Unless you have extremely high mileage on your Vulcan or you are mysteriously losing a lot of oil this may be the most unnecessary bit of bling ever added to these bikes. That said, it's really a nice looking piece and it 'might' (depending on the condition of your engine) actually serve a useful purpose.
The breather filter shown above is from J&P Cycles, about $14 at this writing but there are lots of other sources ranging from your local Harley Davidson store to Amazon. They all look pretty much the same, they all do the same thing. So, you ask, what is it these things do?
The best way to explain is to plagiarize an article printed in the February '05 issue of "Motorcycle Cruiser" magazine. Someone had written to the Q&A tech tip section about excessive blow-by that was causing oil to drip out the air cleaner and down the right side of his FLHR. His oil consumption kept going up and the bike was using a quart every 2500 miles (not considered excessive for a big V-twin by the way). His question was whether the oil consumption might have something to do with the blowby problem.
And now the answer and possibly a reason to install a crankcase breather separate from the air filter someday:
"When blowby occurs on an engine using a crankcase vent routed into the air filter (which is the case with Vulcan's), oil makes its way through the engine breather into the air cleaner [or airbox in our case] and is then pulled into the engine along with the fresh intake charge and burned. That oil tends to carbon up the rings and glaze the cylinder walls resulting in a less than perfect top end seal. Once this occurs the die is cast. The poor top end seal leads to more blowby which pushes even more oil into the intake air which is then forced into the engine creating more blowby and so it goes."
Still with me here? Ok, in a healthy engine this isn't a problem, you're not really getting an oil mist blowing into the carb or throttle body, just air created by some over pressure in the crankcase, nothing to worry about. If, someday, you find a film of oil inside that right side air box (assuming a stock intake) then it might be time to pull the hose and vent it outside. If you install an aftermarket air cleaner you might choose to add this breather instead of drilling a hole in the back of your new air cleaner.
Heads up. You may smell oil fumes (downside for some), especially sitting still in traffic even if you have a healthy engine but especially if your rings are about ready for replacement.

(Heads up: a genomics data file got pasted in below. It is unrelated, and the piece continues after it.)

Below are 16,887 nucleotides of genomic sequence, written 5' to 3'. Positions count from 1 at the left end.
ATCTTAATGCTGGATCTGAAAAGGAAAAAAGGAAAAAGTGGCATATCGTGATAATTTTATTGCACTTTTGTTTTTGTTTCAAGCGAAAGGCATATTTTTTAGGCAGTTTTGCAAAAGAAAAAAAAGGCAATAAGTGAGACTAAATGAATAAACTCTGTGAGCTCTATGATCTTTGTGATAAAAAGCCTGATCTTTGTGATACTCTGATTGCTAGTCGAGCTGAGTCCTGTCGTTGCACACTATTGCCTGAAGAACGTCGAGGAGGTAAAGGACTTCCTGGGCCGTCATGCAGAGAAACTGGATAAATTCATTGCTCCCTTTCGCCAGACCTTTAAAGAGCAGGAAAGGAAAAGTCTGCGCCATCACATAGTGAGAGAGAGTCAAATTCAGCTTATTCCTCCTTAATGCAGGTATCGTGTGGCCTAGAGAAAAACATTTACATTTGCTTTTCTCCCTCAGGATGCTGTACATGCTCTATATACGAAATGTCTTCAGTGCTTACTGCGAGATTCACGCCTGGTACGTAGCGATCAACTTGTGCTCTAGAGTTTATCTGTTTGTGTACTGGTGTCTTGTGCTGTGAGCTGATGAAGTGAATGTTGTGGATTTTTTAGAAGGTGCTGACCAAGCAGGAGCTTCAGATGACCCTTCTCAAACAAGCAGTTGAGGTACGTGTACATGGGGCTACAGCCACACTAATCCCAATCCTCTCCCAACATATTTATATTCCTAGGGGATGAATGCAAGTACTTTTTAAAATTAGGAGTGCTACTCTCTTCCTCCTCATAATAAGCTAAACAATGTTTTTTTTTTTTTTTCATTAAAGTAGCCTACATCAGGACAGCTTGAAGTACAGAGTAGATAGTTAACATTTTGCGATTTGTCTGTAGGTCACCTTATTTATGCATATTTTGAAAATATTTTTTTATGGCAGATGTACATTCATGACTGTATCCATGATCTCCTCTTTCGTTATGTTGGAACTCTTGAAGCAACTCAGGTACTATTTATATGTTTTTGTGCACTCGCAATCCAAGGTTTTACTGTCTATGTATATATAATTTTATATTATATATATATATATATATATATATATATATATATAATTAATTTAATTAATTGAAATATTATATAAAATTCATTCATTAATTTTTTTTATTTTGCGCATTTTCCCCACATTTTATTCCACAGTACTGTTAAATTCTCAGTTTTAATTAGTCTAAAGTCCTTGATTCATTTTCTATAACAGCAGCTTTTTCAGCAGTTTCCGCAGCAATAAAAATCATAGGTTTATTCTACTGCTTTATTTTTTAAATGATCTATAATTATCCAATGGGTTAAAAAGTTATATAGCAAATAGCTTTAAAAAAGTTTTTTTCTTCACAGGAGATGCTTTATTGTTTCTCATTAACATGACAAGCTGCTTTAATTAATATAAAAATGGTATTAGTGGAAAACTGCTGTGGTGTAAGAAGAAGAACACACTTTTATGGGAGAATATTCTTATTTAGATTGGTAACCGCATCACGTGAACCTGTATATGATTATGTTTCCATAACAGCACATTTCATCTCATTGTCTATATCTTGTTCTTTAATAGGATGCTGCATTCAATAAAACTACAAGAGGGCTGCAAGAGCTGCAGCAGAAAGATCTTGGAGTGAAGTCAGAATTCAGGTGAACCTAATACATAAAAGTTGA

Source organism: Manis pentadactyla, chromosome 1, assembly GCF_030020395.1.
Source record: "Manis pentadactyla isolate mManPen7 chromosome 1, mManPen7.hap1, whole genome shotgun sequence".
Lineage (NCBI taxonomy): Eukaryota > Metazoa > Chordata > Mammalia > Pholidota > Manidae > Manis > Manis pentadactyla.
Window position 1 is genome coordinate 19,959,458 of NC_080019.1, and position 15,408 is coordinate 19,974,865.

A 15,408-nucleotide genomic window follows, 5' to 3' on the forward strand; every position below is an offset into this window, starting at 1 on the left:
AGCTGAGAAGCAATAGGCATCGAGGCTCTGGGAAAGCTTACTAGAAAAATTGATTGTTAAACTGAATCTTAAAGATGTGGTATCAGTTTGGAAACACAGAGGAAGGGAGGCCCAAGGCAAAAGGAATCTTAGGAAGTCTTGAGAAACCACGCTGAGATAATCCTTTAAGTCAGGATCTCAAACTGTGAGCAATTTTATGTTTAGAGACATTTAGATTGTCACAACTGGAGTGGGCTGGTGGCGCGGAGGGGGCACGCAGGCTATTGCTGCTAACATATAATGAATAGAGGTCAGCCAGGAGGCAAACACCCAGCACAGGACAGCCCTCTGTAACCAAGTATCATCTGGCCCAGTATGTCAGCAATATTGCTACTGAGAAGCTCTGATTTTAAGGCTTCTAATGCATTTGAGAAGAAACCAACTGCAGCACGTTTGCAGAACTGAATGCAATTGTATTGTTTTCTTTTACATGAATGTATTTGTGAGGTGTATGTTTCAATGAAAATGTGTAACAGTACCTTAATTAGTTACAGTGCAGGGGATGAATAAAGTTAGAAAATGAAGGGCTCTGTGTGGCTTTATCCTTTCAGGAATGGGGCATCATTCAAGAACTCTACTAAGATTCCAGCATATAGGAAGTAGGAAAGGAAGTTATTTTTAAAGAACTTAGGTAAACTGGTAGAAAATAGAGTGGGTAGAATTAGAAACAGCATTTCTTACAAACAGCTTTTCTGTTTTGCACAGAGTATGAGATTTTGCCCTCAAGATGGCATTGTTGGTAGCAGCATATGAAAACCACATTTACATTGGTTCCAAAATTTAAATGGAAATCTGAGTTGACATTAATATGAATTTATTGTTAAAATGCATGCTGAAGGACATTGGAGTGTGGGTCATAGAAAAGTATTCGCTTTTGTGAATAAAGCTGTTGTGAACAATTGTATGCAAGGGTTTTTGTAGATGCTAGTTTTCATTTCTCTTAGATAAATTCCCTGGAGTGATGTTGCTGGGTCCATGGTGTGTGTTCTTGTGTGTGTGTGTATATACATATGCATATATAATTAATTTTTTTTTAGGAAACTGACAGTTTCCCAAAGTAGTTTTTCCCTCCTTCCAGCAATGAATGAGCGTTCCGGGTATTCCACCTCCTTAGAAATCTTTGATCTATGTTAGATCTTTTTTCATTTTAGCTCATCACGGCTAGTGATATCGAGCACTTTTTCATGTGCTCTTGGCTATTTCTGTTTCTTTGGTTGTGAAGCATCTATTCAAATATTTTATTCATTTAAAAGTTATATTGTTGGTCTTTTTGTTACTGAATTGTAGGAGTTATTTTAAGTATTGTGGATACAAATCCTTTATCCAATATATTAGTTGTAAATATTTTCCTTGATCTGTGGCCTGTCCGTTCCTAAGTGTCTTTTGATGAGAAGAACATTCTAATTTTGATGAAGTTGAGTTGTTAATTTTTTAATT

What You'll Need
- 1- Crankcase vent from the vendor of your choice. There are different styles but I'd suggest paying a couple of dollars more for the higher quality types as some of the cheapo's tend to self destruct fairly quickly.
- 1- Optional piece of clear hose (if you'd like to monitor oil collection in the vent system)
How To Do It
The photo at right shows the install on my '01 Nomad. Note the clear tubing. That's just so I could keep track of any oil that might be collecting in the low spot of the hose. (Note: with about 10,000 miles since the install the clear tubing hasn't collected any oil but it's looking pretty crusty).
The vent hose originates just in front of the #1 (front) cylinder. You'll notice a hose clamp and rubber hose attached to the crankcase. The stock hose runs from that location up over the top of the engine then back down to the bottom of the air box backplate on the right side of the engine.
At your option, you can remove that entire hose, measure off enough to reach wherever you choose to mount your filter and just run directly to the filter or, if you think someday you might want to go back to the stock setup, just insert a hose splice (any auto supply store) and run some additional hose from where the OEM piece attaches to the backplate to your filter.
If you choose to remove the original hose it will help to remove or at least lift the gas tank to extract the OEM hose.
If you are using the stock backplate or have an aftermarket intake with a hole already drilled for the vent be sure to plug the opening so unfiltered air can't reach the throttle body or carb.
To mount the filter in the location shown in the picture with the fast idle knob and ignition still in place you'll have to grind a little off the top of the bracket holding the fast idle knob. This is so you can swing it a little to the right and up out of the way. Use a good looking stainless steel bolt and you have a tidy installation.
If you've re-located your ignition and/or choke or fast idle knob then mounting the filter is much easier, just use the tab on the frame.
Done? Go ride.